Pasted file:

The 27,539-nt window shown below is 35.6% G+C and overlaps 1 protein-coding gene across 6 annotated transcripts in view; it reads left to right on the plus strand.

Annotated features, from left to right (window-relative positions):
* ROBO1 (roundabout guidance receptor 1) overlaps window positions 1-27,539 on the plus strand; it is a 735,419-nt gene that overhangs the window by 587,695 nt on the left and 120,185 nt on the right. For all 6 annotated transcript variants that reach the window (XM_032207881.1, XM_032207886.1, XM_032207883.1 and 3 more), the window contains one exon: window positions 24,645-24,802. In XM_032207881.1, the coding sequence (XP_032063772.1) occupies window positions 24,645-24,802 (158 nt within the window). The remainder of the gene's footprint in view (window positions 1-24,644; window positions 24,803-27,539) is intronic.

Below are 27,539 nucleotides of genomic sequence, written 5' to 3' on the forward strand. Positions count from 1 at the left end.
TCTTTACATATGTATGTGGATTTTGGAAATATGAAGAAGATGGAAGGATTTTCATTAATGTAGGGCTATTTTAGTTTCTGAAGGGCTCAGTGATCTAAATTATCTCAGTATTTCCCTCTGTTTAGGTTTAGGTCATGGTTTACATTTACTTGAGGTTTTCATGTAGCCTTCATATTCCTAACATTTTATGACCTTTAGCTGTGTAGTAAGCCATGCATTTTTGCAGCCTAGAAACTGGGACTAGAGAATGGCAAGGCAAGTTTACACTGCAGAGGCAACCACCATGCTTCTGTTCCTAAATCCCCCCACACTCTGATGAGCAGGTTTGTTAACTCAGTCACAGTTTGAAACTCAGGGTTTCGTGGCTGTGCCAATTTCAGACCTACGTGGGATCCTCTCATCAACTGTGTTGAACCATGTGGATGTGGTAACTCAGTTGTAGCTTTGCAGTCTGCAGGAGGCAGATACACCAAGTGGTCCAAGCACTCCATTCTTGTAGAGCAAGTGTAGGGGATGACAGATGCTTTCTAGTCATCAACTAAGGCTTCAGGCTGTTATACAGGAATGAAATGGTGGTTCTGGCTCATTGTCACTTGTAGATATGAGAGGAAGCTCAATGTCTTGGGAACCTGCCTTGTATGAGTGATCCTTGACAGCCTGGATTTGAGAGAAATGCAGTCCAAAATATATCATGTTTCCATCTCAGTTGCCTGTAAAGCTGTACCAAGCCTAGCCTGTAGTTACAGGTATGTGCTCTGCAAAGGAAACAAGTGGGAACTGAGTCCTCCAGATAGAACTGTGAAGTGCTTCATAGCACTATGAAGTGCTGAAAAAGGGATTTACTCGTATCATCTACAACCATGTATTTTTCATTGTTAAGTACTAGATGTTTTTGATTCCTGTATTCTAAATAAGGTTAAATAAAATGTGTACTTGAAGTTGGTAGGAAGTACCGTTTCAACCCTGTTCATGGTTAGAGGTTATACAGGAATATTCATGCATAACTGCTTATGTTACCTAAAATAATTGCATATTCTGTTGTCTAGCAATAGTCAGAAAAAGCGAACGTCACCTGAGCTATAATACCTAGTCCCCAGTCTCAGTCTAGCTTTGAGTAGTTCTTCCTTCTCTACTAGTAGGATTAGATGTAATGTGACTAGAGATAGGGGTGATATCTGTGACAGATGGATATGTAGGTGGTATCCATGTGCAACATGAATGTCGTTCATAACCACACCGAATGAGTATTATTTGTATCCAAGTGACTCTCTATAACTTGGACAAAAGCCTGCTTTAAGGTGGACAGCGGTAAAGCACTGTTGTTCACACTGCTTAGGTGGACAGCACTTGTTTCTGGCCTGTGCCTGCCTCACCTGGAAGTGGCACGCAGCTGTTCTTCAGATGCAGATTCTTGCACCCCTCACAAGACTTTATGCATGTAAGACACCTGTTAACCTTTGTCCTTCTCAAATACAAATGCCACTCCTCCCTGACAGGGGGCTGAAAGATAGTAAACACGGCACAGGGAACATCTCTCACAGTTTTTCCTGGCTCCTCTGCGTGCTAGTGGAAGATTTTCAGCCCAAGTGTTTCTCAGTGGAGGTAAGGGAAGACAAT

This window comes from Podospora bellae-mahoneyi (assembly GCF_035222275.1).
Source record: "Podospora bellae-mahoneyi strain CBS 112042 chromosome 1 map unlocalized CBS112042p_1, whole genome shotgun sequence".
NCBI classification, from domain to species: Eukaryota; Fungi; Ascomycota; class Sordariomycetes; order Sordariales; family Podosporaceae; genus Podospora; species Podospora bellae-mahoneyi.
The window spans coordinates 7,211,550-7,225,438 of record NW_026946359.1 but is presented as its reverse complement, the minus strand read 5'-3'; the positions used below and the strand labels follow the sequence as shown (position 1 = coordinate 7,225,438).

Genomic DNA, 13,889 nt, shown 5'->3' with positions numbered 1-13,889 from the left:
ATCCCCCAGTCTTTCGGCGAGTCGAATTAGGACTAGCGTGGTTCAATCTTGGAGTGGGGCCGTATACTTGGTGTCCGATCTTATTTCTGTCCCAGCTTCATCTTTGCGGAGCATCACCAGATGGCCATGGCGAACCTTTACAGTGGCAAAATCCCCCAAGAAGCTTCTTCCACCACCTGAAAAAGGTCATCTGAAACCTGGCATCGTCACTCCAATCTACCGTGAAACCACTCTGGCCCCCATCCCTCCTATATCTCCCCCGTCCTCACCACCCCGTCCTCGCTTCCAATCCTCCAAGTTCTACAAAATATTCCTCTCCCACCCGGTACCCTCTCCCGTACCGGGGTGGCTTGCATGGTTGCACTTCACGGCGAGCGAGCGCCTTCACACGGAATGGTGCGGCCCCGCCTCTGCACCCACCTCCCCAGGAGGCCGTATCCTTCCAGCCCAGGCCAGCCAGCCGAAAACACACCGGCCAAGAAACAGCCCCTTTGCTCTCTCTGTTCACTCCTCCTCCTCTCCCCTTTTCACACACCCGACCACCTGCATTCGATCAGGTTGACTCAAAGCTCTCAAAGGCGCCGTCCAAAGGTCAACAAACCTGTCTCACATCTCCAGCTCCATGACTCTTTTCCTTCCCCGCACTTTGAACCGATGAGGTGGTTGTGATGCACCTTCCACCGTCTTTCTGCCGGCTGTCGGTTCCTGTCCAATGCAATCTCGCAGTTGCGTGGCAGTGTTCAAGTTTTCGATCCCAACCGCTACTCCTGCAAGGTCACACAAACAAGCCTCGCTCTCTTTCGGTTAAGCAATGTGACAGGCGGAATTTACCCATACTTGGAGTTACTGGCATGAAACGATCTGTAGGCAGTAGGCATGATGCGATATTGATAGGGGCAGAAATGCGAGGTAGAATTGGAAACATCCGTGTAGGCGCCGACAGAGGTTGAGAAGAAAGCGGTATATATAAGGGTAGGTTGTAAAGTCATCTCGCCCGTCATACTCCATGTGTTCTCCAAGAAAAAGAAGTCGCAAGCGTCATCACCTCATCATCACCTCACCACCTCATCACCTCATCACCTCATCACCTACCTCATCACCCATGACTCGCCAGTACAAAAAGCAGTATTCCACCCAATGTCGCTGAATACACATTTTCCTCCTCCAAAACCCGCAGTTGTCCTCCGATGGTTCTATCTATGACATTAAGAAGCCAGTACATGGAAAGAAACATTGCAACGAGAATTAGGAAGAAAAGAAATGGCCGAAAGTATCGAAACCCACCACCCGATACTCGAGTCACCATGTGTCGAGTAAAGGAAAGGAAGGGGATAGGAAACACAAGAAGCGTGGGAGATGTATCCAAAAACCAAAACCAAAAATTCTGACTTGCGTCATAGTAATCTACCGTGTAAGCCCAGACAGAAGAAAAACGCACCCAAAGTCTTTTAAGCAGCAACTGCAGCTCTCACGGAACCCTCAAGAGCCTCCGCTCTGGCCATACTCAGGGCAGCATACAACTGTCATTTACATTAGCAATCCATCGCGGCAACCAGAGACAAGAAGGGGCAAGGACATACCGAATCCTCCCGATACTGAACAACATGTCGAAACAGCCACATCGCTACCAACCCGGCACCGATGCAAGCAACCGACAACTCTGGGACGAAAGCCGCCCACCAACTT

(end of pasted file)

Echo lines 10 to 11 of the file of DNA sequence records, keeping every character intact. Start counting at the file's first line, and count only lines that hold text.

Genomic DNA, 13,889 nt, shown 5'->3' with positions numbered 1-13,889 from the left:
ATCCCCCAGTCTTTCGGCGAGTCGAATTAGGACTAGCGTGGTTCAATCTTGGAGTGGGGCCGTATACTTGGTGTCCGATCTTATTTCTGTCCCAGCTTCATCTTTGCGGAGCATCACCAGATGGCCATGGCGAACCTTTACAGTGGCAAAATCCCCCAAGAAGCTTCTTCCACCACCTGAAAAAGGTCATCTGAAACCTGGCATCGTCACTCCAATCTACCGTGAAACCACTCTGGCCCCCATCCCTCCTATATCTCCCCCGTCCTCACCACCCCGTCCTCGCTTCCAATCCTCCAAGTTCTACAAAATATTCCTCTCCCACCCGGTACCCTCTCCCGTACCGGGGTGGCTTGCATGGTTGCACTTCACGGCGAGCGAGCGCCTTCACACGGAATGGTGCGGCCCCGCCTCTGCACCCACCTCCCCAGGAGGCCGTATCCTTCCAGCCCAGGCCAGCCAGCCGAAAACACACCGGCCAAGAAACAGCCCCTTTGCTCTCTCTGTTCACTCCTCCTCCTCTCCCCTTTTCACACACCCGACCACCTGCATTCGATCAGGTTGACTCAAAGCTCTCAAAGGCGCCGTCCAAAGGTCAACAAACCTGTCTCACATCTCCAGCTCCATGACTCTTTTCCTTCCCCGCACTTTGAACCGATGAGGTGGTTGTGATGCACCTTCCACCGTCTTTCTGCCGGCTGTCGGTTCCTGTCCAATGCAATCTCGCAGTTGCGTGGCAGTGTTCAAGTTTTCGATCCCAACCGCTACTCCTGCAAGGTCACACAAACAAGCCTCGCTCTCTTTCGGTTAAGCAATGTGACAGGCGGAATTTACCCATACTTGGAGTTACTGGCATGAAACGATCTGTAGGCAGTAGGCATGATGCGATATTGATAGGGGCAGAAATGCGAGGTAGAATTGGAAACATCCGTGTAGGCGCCGACAGAGGTTGAGAAGAAAGCGGTATATATAAGGGTAGGTTGTAAAGTCATCTCGCCCGTCATACTCCATGTGTTCTCCAAGAAAAAGAAGTCGCAAGCGTCATCACCTCATCATCACCTCACCACCTCATCACCTCATCACCTCATCACCTACCTCATCACCCATGACTCGCCAGTACAAAAAGCAGTATTCCACCCAATGTCGCTGAATACACATTTTCCTCCTCCAAAACCCGCAGTTGTCCTCCGATGGTTCTATCTATGACATTAAGAAGCCAGTACATGGAAAGAAACATTGCAACGAGAATTAGGAAGAAAAGAAATGGCCGAAAGTATCGAAACCCACCACCCGATACTCGAGTCACCATGTGTCGAGTAAAGGAAAGGAAGGGGATAGGAAACACAAGAAGCGTGGGAGATGTATCCAAAAACCAAAACCAAAAATTCTGACTTGCGTCATAGTAATCTACCGTGTAAGCCCAGACAGAAGAAAAACGCACCCAAAGTCTTTTAAGCAGCAACTGCAGCTCTCACGGAACCCTCAAGAGCCTCCGCTCTGGCCATACTCAGGGCAGCATACAACTGTCATTTACATTAGCAATCCATCGCGGCAACCAGAGACAAGAAGGGGCAAGGACATACCGAATCCTCCCGATACTGAACAACATGTCGAAACAGCCACATCGCTACCAACCCGGCACCGATGCAAGCAACCGACAACTCTGGGACGAAAGCCGCCCACCAACTT